You may have heard the words "what's wrong with the old way of teaching math? I learned math that way just fine!" from parents, students, family members, even colleagues. As the approach to math shifts toward students' *understanding* math, and away from rote memorization, many adults think back to their own experiences as students in the math classroom and often long for "the good old days. "

It is our nature to look back to the good old days with rose-colored glasses. But did everyone learn and love mathematics in those classrooms? What do you remember about math class when you were a student? What was a typical assignment? What did your classroom look like and sound like? Likely, reflecting on memories of "the good old days" reveals anxieties, confusion, and beliefs that some students were "just good at math" while others were not.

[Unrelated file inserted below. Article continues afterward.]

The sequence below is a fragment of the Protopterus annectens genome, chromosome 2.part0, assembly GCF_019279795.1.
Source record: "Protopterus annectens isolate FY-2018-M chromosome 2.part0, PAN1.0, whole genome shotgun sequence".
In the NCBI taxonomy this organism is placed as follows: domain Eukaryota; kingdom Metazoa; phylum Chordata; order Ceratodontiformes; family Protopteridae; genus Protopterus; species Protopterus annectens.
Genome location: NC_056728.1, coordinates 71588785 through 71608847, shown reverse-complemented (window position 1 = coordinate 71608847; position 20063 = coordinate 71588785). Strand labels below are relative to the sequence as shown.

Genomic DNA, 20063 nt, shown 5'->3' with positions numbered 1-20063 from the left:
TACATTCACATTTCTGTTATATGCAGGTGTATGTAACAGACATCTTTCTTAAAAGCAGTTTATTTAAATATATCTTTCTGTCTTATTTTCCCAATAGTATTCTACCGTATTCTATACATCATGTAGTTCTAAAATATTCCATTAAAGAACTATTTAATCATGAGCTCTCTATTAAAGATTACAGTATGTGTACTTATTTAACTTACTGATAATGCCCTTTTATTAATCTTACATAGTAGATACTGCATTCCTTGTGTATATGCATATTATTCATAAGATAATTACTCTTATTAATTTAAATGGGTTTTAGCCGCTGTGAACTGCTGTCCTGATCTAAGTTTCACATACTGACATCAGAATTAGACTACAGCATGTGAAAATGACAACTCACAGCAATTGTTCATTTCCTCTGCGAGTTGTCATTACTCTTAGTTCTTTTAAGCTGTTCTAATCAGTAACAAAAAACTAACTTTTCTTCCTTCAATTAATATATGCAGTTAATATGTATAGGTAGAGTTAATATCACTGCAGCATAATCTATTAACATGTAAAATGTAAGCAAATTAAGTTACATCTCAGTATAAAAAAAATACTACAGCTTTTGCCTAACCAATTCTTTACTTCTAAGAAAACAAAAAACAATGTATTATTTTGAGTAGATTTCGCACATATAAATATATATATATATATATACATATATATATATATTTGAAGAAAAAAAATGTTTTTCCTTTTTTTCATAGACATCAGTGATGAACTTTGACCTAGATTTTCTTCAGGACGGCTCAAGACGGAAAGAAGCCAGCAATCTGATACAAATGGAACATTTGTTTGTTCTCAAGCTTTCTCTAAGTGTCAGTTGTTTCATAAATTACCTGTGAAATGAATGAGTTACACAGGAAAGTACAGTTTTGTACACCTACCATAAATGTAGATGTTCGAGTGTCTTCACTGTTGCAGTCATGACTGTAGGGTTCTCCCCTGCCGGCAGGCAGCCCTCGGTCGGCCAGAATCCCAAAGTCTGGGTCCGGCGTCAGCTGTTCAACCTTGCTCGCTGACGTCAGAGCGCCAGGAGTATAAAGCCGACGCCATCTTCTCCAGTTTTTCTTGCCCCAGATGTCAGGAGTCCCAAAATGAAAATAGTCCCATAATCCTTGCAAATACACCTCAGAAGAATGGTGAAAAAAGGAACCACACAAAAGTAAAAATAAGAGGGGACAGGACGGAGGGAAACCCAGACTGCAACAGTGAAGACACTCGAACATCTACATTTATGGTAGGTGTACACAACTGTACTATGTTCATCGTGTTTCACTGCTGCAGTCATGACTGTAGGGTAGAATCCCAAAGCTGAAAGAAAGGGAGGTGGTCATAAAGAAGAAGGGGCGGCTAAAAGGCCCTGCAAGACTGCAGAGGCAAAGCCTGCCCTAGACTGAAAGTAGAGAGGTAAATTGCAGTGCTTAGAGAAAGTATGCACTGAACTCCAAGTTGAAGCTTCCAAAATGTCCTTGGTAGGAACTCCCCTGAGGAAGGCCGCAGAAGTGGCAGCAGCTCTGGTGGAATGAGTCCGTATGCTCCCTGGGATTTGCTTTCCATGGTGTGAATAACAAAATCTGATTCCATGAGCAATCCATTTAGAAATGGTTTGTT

In the following video, Sue O'Connell discusses how *Math in Practice* supports the shift toward teaching mathematical understanding, and highlights the critical connections between procedural knowledge and conceptual understanding, helping students build a balanced view of mathematics as a blend of content and practice.

**Sue O’Connell** has decades of experience supporting teachers in making sense of mathematics and effectively shifting how they teach. A former elementary teacher, reading specialist, and math specialist, she is also a nationally known speaker and education consultant who currently directs Quality Teacher Development, an organization committed to providing outstanding math professional development for schools and districts across the country.